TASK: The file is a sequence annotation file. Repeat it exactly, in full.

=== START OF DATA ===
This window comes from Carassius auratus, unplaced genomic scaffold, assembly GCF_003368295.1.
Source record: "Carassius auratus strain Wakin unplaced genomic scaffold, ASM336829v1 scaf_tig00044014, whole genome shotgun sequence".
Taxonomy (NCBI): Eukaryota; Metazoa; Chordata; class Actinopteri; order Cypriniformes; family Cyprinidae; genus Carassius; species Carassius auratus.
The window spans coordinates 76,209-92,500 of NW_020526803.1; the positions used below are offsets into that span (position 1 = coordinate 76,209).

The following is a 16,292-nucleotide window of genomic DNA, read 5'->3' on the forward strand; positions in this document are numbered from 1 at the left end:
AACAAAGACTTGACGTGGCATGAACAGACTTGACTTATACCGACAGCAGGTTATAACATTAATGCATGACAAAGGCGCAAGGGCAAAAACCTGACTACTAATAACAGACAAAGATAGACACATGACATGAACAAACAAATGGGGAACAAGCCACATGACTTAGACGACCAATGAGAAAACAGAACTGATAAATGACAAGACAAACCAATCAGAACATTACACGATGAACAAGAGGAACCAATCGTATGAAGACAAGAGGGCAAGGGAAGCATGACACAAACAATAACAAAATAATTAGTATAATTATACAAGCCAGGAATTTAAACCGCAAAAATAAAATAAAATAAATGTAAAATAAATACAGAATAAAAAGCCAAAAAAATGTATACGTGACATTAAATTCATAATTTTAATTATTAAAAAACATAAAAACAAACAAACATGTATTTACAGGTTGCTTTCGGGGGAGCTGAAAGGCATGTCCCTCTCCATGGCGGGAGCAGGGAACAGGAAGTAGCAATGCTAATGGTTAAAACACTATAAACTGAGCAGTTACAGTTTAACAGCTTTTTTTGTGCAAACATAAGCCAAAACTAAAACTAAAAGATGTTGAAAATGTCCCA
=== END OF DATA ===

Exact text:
This window comes from Carassius auratus, unplaced genomic scaffold, assembly GCF_003368295.1.
Source record: "Carassius auratus strain Wakin unplaced genomic scaffold, ASM336829v1 scaf_tig00044014, whole genome shotgun sequence".
Taxonomy (NCBI): Eukaryota; Metazoa; Chordata; class Actinopteri; order Cypriniformes; family Cyprinidae; genus Carassius; species Carassius auratus.
The window spans coordinates 76,209-92,500 of NW_020526803.1; the positions used below are offsets into that span (position 1 = coordinate 76,209).

The following is a 16,292-nucleotide window of genomic DNA, read 5'->3' on the forward strand; positions in this document are numbered from 1 at the left end:
AACAAAGACTTGACGTGGCATGAACAGACTTGACTTATACCGACAGCAGGTTATAACATTAATGCATGACAAAGGCGCAAGGGCAAAAACCTGACTACTAATAACAGACAAAGATAGACACATGACATGAACAAACAAATGGGGAACAAGCCACATGACTTAGACGACCAATGAGAAAACAGAACTGATAAATGACAAGACAAACCAATCAGAACATTACACGATGAACAAGAGGAACCAATCGTATGAAGACAAGAGGGCAAGGGAAGCATGACACAAACAATAACAAAATAATTAGTATAATTATACAAGCCAGGAATTTAAACCGCAAAAATAAAATAAAATAAATGTAAAATAAATACAGAATAAAAAGCCAAAAAAATGTATACGTGACATTAAATTCATAATTTTAATTATTAAAAAACATAAAAACAAACAAACATGTATTTACAGGTTGCTTTCGGGGGAGCTGAAAGGCATGTCCCTCTCCATGGCGGGAGCAGGGAACAGGAAGTAGCAATGCTAATGGTTAAAACACTATAAACTGAGCAGTTACAGTTTAACAGCTTTTTTTGTGCAAACATAAGCCAAAACTAAAACTAAAAGATGTTGAAAATGTCCCA